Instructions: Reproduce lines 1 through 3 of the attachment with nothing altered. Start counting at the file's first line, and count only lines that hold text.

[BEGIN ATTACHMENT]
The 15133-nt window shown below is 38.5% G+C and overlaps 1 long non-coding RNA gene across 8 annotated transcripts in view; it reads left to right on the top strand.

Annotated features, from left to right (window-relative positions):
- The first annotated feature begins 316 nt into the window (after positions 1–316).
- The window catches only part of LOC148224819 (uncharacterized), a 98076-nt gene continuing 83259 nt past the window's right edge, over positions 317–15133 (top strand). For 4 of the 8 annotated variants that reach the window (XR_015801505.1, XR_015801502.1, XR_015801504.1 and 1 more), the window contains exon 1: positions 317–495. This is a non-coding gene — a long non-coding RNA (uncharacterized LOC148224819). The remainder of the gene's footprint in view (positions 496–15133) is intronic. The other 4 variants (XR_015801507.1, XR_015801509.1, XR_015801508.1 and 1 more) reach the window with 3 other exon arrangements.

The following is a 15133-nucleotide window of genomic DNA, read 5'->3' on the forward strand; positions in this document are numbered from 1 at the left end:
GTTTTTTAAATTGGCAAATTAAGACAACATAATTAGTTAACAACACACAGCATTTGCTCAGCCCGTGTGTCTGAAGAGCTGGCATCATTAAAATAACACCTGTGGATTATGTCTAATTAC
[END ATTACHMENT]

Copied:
The 15133-nt window shown below is 38.5% G+C and overlaps 1 long non-coding RNA gene across 8 annotated transcripts in view; it reads left to right on the top strand.

Annotated features, from left to right (window-relative positions):
- The first annotated feature begins 316 nt into the window (after positions 1–316).